Coping with Scoping is a good overview of Perl scoping rules. It's old enough that our is not discussed in the body of the text. It is addressed in the Notes section at the end.

The article talks about package variables and dynamic scope and how that differs from lexical variables and lexical scope.

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my is used for local variables, where as our is used for global variables. More reading over Variable Scoping in Perl: the basics .

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13  
Be careful tossing around the words local and global. The proper terms are lexical and package. You can't create true global variables in Perl, but some already exist like $_, and local refers to package variables with localized values (created by local), not to lexical variables (created with my). –  Chas. Owens May 11 '09 at 0:16
    
${^Potato} is global. It refers to the same variable regardless of where you use it. –  MJD Oct 7 '13 at 14:02

The perldoc has a good definition of our.

Unlike my, which both allocates storage for a variable and associates a simple name with that storage for use within the current scope, our associates a simple name with a package variable in the current package, for use within the current scope. In other words, our has the same scoping rules as my, but does not necessarily create a variable.

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This is only somewhat related to the question, but I've just discovered a (to me) obscure bit of perl syntax that you can use with "our" (package) variables that you can't use with "my" (local) variables.

#!/usr/bin/perl

our $foo = "BAR";

print $foo . "\n";
${"foo"} = "BAZ";
print $foo . "\n";

Output:

BAR
BAZ

This won't work if you change 'our' to 'my'.

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It's an old question, but I ever met some pitfalls about lexical declarations in Perl that messed me up, which are also related to this question, so I just add my summary here:

1. definition or declaration?

local $var = 42; 
print "var: $var\n";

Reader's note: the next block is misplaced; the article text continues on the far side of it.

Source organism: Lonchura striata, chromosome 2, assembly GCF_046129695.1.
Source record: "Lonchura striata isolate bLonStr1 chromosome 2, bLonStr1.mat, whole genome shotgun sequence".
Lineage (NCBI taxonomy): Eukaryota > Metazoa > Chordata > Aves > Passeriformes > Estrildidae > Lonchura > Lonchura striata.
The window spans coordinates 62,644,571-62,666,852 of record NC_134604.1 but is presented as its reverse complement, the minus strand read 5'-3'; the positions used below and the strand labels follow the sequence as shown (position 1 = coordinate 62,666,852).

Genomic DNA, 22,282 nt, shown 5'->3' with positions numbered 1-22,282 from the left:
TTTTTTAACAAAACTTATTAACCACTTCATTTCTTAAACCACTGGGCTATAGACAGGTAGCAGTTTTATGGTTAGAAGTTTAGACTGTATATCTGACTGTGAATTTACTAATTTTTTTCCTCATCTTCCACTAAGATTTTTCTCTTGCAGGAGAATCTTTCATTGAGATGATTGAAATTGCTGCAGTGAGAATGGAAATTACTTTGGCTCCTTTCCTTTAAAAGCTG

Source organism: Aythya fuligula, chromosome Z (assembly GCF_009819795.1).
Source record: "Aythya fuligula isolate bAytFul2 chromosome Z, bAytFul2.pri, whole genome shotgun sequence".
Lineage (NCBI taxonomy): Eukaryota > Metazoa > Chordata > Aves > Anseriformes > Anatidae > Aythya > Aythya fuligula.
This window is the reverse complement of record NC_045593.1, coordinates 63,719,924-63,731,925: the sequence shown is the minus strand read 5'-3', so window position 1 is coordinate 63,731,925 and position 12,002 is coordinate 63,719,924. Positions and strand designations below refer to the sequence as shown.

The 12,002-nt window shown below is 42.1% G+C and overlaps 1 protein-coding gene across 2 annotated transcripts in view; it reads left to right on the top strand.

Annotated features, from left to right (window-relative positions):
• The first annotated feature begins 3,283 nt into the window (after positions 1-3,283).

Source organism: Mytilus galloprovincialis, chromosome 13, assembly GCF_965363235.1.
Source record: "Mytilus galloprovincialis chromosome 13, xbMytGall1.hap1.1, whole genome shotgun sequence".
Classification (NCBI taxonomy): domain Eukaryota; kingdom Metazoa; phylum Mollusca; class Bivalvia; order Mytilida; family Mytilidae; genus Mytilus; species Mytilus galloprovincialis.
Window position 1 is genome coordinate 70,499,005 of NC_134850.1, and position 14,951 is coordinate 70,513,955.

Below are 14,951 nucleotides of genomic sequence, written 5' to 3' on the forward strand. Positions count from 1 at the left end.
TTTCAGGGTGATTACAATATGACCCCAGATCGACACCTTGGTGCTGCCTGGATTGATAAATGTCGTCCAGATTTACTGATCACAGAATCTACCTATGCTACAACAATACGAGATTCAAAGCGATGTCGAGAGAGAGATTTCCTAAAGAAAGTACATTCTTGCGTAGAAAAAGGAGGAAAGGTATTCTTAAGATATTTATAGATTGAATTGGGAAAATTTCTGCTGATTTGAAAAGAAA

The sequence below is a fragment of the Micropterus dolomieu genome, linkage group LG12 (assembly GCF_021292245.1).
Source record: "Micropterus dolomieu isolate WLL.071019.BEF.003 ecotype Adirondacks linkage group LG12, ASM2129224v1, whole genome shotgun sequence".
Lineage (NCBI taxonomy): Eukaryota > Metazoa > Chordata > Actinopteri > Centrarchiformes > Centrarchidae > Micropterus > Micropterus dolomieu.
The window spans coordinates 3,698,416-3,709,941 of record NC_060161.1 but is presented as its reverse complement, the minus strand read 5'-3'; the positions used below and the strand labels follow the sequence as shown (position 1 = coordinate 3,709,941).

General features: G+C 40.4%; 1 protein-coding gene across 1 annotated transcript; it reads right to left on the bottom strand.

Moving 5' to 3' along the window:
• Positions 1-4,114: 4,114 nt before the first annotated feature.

The output is var: 42. However we couldn't tell if local $var = 42; is a definition or declaration. But how about this:

use strict;
use warnings;

local $var = 42;
print "var: $var\n";

The second program will throw an error:

Global symbol "$var" requires explicit package name.

$var is not defined, which means local $var; is just a declaration! Before using local to declare a variable, make sure that it is defined as a global variable previously.

But why this won't fail?

use strict;
use warnings;

local $a = 42;
print "var: $a\n";

The output is: var: 42.

That's because $a, as well as $b, is a global variable pre-defined in Perl. Remember the sort function?

2. lexical or global?

I was a C programmer before starting using Perl, so the concept of lexical and global variables seems straightforward to me: just corresponds to auto and external variables in C. But there're small differences:

In C, an external variable is a variable defined outside any function block. On the other hand, an automatic variable is a variable defined inside a function block. Like this:

int global;

int main(void) {
    int local;
}

While in Perl, things are subtle:

sub main {
    $var = 42;
}

&main;

print "var: $var\n";

The output is var: 42, $var is a global variable even it's defined in a function block! Actually in Perl, any variable is declared as global by default.

The lesson is to always add use strict; use warnings; at the beginning of a Perl program, which will force the programmer to declare the lexical variable explicitly, so that we don't get messed up by some mistakes taken for granted.

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#!/usr/bin/perl -l

use strict;

# if string below commented out, prints 'lol' , if the string enabled, prints 'eeeeeeeee'
#my $lol = 'eeeeeeeeeee' ;
# no errors or warnings at any case, despite of 'strict'

our $lol = eval {$lol} || 'lol' ;

print $lol;
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Can you explain what this code is meant to demonstrate? Why are our and my different? How does this example show it? –  Nathan Fellman May 16 '13 at 11:07